BB Box Crystal Demonstration


Build a demo with thousands of ball bearings trapped between two pieces of acrylic plastic.

Essential Question.

Can we model how atoms pack closely to form crystals?


Self-assembly is the idea that particles can organize themselves into complex structures with a high amount of order. Closely packed balls of the same size will eventually sort themselves into tightly packed rows that look like the atoms arranged in crystals. At the molecular level crystals form when atoms align themselves in the position with the lowest energy in response to layers of crystals already in place. It’s very hard to see crystals form at the nano-scale.  You can see the macro effect of ordered solids in large crystals that mimic the geometry of their smallest. This is analogous to the atomic forces which draw atoms into crystal formations. This model is most analogous to the structure of a metal formed of identical atoms.

Research Connection:

Our researchers create nano-crystals which have interesting properties at the nanometer scale. Defects in the crystals can add to or detract from the useful properties of a nanocrystal.


NGSS Standards:

Standard Number Standard text
MS-PS1-1 Develop models to describe the atomic composition of simple molecules and extended structures.




  1. Load the file into the laser cutter control program. The program may open the file as a pdf, and then it can be “printed” to the laser cutter as a print device. Position the model on the cutting platform where you wish.
  2. Place a piece of 1/8 acrylic plastic on the cutting platform in the same position.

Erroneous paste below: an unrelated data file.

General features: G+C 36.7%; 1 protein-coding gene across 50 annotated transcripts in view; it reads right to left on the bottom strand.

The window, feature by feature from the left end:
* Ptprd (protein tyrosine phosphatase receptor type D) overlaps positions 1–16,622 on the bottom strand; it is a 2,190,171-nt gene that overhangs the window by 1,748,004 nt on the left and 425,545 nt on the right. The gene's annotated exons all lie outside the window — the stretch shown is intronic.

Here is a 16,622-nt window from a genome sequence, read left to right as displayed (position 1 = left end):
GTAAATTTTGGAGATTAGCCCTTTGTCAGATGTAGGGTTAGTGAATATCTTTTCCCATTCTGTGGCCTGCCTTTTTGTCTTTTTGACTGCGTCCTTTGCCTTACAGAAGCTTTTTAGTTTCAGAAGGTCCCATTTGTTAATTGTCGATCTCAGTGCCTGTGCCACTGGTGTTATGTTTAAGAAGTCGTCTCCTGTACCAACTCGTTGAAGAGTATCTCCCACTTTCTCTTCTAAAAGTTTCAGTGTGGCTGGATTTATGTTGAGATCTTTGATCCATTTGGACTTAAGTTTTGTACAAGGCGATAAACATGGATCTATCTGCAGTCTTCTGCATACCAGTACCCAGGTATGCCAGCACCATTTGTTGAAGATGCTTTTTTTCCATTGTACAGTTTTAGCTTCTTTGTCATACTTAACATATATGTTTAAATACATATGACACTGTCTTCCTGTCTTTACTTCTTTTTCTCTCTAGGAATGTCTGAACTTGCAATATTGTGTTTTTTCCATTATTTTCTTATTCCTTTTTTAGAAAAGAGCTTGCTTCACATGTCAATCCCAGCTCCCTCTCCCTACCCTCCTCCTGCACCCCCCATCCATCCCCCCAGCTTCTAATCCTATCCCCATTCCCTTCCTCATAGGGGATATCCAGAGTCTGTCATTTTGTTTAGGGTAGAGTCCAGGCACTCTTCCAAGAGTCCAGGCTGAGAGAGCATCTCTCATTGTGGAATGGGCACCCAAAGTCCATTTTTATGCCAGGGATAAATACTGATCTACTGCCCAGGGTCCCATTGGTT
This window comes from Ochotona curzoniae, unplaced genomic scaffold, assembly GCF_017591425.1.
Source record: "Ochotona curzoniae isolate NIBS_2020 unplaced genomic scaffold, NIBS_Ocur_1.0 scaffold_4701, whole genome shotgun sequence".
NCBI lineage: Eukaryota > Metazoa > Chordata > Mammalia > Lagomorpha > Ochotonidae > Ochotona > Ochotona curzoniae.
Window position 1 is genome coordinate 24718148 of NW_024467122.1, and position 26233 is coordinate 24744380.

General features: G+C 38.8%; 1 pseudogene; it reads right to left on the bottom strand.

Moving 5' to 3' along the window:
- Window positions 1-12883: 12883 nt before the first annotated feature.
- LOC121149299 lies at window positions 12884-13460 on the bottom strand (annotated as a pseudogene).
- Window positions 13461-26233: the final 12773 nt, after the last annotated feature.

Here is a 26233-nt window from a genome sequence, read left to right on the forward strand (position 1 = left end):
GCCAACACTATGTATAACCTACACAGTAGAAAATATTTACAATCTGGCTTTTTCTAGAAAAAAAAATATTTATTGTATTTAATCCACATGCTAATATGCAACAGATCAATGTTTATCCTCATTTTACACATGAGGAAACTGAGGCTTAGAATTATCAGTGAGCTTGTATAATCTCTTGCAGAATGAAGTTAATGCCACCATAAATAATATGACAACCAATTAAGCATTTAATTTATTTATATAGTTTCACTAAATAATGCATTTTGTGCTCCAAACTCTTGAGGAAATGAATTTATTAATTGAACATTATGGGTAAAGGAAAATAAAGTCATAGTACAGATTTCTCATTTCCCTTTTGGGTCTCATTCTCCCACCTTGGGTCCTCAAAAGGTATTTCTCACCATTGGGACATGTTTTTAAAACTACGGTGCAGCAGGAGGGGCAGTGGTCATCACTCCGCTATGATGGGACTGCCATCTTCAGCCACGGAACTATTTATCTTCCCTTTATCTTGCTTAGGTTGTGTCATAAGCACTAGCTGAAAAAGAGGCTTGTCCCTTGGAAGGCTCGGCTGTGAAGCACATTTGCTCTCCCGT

3. Carefully check the registry of the plastic to be sure that each corner matches the position of the positioning laser. Instructions for aligning the laser will vary depending on the cutter.
  4. Cut the piece. After cutting clean the pieces, pop out the center piece and each hole.
  5. Place 8 bolts into the holes on the back panel so they face up with the panel sitting flat on table resting on the bolt heads.
  6. Place a washer on teach exposed bolt.
  7. Slide the inner edge guide on the bolts.
  8. Place another washer on each bolt. These two washers should provide enough space so that the BBs roll freely when the top is in place, but no so much space that the BBs can stack outside of single plane. Place the top face on and bolt in place. Confirm that the BBs roll freely but do not stack up. Adjust the number of washers accordingly.
  9. Tighten the nuts.


    1. Tilt to show that BBs will attempt to pack perfectly into rows but inevitably there will be flaws. Look for the presence of vacancy defects, crystals, grain boundaries, dislocation defects.
    2. Shake the frame to attempt to get a 100% close packed structure.
    3. Use a weak magnet to show that a group of BBs form a hexagonal crystal structure. (Don’t use too powerful a magnet or you will can magnetize the balls and they will behave differently and form long strands rather than random and then ordered packing)
    4. Tilt the demo to level and gently tap it to show an analogy for sublimation, melting, or evaporation.
    5. Rub a piece of felt on surface as the box is held level to transfer charge to the BBs. Notice that the charged particles will repel each other and begin to form an evenly spaced field.

Defect types



Try introducing balls of different sizes to illustration substitution of smaller atoms.